When I say that Henry needs to be removed from the player’s union and fired from the Cincinnati Bengals, I say those things because Henry figures that he’s got every opportunity to ‘make things right’. Well here’s the problem I have with Chris Henry and any supporters that want to try and sway me otherwise: his indiscretions are too many to have gotten in a short period of time. As talented as Henry is on the field last season (31 receptions for 422 yards and six touchdowns), Henry has now been arrested for a fourth time in his short NFL career; the latest being this past week in Kentucky on three counts of providing alcohol to three women who are minors. That goes along with him being arrested in December in Ohio on marijuana charges, in Florida in January on weapons charges, and was charged in March with DUI and speeding in Ohio. And then there is also the trouble he had at West Virginia; the making of an obscene gesture to a fan and one for violating team rules.

As an article in the New Orleans Times-Picayune so adequately put this into perspective, “What most of us can be thankful for is our errors weren’t held against us the rest of our lives, we were shepherded through those difficult times and, hopefully, used the experiences to mature”. Being shepherded is an appropriate way of looking at things because while I look at how so many young men are formed these days, I have to wonder what is going through Henry’s mind right now. John DeShazier, the writer of the story about Henry that appeared in the New Orleans daily paper, interviewed Henry’s high school football coach and even then I can see glimpses of someone wanting to help him but not with a firm hand that may have been needed.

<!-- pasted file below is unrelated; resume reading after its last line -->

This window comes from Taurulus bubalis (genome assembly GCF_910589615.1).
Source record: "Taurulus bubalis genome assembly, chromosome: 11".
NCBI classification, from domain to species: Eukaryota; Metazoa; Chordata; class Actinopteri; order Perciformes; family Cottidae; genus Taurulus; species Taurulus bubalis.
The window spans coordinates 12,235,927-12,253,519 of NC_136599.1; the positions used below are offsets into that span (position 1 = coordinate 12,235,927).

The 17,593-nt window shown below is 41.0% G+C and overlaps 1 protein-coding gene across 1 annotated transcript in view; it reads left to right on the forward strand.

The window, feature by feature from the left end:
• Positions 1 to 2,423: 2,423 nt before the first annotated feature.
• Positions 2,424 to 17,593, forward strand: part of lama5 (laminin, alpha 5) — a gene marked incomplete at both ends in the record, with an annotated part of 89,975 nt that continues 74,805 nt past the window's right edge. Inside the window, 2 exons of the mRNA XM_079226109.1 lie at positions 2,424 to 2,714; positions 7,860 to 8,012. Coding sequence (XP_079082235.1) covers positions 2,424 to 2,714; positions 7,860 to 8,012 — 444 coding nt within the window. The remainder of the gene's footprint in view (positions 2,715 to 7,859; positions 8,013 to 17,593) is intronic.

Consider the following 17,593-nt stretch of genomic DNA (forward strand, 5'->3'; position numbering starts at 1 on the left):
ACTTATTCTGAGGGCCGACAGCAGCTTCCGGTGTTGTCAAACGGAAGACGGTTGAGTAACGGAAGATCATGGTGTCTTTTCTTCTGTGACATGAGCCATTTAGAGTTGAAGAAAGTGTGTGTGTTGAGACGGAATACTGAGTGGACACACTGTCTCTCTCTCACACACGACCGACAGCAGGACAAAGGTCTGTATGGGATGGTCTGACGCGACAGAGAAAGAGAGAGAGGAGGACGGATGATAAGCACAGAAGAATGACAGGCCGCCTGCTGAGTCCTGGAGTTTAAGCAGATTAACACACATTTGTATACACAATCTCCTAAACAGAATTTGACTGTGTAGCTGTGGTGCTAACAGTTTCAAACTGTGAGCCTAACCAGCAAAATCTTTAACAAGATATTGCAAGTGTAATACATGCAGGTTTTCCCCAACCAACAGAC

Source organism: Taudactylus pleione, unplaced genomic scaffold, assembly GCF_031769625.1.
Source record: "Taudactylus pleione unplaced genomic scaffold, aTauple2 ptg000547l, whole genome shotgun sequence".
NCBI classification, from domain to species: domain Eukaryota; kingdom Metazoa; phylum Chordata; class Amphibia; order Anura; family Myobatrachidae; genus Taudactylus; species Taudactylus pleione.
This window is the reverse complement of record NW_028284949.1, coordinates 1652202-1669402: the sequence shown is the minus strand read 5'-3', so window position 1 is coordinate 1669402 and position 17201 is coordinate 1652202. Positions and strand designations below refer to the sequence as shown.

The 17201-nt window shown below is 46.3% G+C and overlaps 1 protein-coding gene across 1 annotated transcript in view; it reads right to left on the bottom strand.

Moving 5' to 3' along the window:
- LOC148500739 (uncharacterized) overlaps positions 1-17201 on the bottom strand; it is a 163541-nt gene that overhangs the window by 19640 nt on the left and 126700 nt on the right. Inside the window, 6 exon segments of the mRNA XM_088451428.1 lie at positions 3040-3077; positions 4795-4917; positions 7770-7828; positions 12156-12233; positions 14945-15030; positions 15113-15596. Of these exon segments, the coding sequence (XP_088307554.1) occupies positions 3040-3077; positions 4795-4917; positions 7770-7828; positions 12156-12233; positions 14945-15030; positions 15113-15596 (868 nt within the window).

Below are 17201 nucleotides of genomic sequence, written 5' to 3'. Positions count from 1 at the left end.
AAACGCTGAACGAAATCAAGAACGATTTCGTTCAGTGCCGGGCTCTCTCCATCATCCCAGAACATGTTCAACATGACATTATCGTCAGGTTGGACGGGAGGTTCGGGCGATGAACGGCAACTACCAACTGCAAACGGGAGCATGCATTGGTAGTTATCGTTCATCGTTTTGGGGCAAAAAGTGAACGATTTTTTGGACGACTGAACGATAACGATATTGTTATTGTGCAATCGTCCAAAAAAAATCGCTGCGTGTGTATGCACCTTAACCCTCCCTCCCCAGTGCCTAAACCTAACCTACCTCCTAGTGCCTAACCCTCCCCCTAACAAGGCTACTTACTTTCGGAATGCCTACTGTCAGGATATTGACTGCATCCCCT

“I know the potential, I know what he can be,” Belle Chasse coach Bob Becnel, who tutored the 6-foot-4, 200-pound receiver in high school, Told DeShazier in the piece. “I hope he just knows that potential (to be great) has got to go to all areas.

“He has got to stay away from the kind of situations that might even look inappropriate”.